For the sixth straight year, the University of the West Indies (UWI) Film Programme will partner with the trinidad+tobago film festival (ttff), which runs from 17 September to 01 October, to host a series of film screenings, workshops and other events during the upcoming Festival.
This year the events will take place at the Film Programme’s new building at 12 Carmody Road, St Augustine.
Things kick off on 18 September with a film-producing workshop with Andrea Calderwood, from 10am to 1pm. Calderwood is the producer of films such as The Last King of Scotland (2006), which won an Oscar for star Forest Whitaker, and Half of a Yellow Sun (2013), an epic account of the Biafran war starring Thandie Newton, which opens the ttff/13.
Events continue with a day of documentary films on September 20. The lineup is: No Bois Man No Fraid (10am), a documentary about stickfighting by local filmmaker Christopher Laird; Fatal Assistance (11.45am), about the aftermath of Haiti’s devastating earthquake; Songs of Redemption (1:30PM), about the rehabilitation of prison inmates in Jamaica through reggae music; and at 3.15pm, Forward Ever: The Killing of a Revolution, by UWI lecturer Dr Bruce Paddington, about the events leading to the US invasion of Grenada in 1983.
On 21 September a collection of UWI student films will be screened from 7pm. They include The Gang That Walks, which looks at the men of the controversial Nation of Islam in Trinidad and Tobago; If I Could Fly, the story of an unhappy young girl whose wish is to fly like her kite; Lime of the Dead, a comedy about a group of young men whose friend becomes a zombie; and Mystic Blue, about a couple that try to hold their relationship together despite their different beliefs.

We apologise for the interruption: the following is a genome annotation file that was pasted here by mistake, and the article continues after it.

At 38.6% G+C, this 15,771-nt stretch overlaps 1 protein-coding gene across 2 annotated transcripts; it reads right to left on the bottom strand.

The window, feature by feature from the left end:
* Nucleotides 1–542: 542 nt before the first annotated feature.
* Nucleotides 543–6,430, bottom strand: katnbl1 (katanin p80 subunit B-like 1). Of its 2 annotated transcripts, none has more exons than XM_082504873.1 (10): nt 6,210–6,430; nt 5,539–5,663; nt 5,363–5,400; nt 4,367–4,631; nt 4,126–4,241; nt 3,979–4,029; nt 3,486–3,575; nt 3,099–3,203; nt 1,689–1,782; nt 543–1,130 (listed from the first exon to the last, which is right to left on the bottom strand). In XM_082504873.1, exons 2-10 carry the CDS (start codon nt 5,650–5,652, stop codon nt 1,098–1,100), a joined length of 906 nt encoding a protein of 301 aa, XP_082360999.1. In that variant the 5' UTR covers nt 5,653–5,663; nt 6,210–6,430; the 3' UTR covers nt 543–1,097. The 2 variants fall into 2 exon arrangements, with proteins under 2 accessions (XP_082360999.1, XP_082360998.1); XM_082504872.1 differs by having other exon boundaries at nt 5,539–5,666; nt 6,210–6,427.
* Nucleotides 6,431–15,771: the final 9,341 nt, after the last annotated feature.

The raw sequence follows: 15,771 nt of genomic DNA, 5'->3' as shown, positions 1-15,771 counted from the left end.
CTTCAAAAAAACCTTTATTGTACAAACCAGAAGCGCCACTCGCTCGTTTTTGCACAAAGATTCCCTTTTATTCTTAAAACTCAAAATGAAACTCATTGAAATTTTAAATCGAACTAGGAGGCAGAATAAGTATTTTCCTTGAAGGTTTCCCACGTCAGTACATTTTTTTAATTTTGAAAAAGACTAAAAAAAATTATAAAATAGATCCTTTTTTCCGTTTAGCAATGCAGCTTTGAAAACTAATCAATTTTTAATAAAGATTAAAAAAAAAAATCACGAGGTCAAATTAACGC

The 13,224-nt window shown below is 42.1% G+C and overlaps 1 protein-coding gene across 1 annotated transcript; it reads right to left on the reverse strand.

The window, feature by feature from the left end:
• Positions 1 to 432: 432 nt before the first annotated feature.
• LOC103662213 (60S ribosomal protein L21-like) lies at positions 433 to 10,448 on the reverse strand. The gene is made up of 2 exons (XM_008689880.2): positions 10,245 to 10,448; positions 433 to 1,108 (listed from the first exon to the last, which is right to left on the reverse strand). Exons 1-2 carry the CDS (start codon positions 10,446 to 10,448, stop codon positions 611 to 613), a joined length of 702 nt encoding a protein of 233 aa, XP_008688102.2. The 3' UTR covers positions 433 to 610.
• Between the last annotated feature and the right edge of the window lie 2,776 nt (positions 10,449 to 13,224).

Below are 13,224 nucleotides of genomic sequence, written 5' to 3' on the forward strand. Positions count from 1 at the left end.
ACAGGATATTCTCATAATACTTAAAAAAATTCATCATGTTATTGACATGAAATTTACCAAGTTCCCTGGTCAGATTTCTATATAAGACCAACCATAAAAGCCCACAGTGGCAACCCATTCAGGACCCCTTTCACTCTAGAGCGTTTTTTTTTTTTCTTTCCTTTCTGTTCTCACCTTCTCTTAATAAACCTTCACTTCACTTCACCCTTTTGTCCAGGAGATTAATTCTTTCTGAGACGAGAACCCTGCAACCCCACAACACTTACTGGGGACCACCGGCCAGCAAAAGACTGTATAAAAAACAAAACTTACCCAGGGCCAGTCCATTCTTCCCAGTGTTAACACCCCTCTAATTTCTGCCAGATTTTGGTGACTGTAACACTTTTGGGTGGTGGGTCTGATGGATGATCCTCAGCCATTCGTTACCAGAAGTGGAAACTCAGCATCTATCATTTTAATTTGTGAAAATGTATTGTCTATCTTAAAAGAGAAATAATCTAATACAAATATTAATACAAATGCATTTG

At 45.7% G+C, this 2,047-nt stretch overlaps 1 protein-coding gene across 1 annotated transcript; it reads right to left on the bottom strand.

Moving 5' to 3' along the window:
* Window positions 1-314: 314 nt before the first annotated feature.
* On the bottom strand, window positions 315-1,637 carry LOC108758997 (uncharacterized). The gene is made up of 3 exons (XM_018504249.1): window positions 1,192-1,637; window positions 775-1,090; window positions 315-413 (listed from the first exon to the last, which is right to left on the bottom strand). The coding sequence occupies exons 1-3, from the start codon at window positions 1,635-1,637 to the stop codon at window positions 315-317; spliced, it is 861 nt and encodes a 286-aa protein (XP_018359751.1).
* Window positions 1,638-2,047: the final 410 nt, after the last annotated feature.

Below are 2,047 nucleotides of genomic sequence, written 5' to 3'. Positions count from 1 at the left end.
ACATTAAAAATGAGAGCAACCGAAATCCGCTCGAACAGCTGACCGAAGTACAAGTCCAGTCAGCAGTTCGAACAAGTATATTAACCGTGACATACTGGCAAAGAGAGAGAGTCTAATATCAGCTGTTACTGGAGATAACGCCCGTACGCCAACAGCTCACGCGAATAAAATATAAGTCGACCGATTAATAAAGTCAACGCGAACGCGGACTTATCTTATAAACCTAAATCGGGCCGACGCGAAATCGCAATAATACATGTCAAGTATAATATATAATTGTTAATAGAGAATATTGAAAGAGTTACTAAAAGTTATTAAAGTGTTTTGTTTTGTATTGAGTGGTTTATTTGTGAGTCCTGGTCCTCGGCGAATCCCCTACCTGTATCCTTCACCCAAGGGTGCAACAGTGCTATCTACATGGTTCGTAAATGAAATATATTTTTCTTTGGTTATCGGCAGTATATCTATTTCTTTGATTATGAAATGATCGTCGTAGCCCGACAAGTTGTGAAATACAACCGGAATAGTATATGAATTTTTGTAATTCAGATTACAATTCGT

Then on 24 September a series of Caribbean fiction films will be screened. These are: I Am a Director (12pm), a comedy from Puerto Rico; The Kid Who Lies (1:45pm), a Venezuelan film about a 13-year-old’s search for his mother; Melaza (3:45pm), a Cuban drama about a couple’s struggle to make ends meet; and at 5:30pm, God Loves the Fighter, a film by T&T’s Damian Marcano about a young man from east Port of Spain who reluctantly begins working for a gang leader.
On 25 September at 6:30pm, the film festival welcomes Dr. Malini Guha, assistant professor of Film Studies at Carleton University, Canada, who will give a lecture about the cinematic representation of Caribbean life and culture in London. Then on 26 September at 7.00pm Dr Gabrielle Hezekiah, lecturer in the Department of Literature, Communication and Cultural Studies, will host a package of films from the ttff/13’s New Media programme, co-curated with ARC magazine.
From 2pm on 28 September there will be a screening of films from the University of Puerto Rico at Mayaguez, which will be introduced by their curator, Dr Mary Leonard.
Finally, on 30 September, Festival events on campus come to a close with a retrospective of the films of John Akomfrah. Several of the acclaimed director’s works will be screened, including his newest film, The Stuart Hall Project, about the famed Jamaican-British intellectual. Akomfrah himself will attend the retrospective.
All events, except the Andrea Calderwood workshop are free and open to the public. To register for the workshop, call 621.0709.
Image: A still from Mystic Blue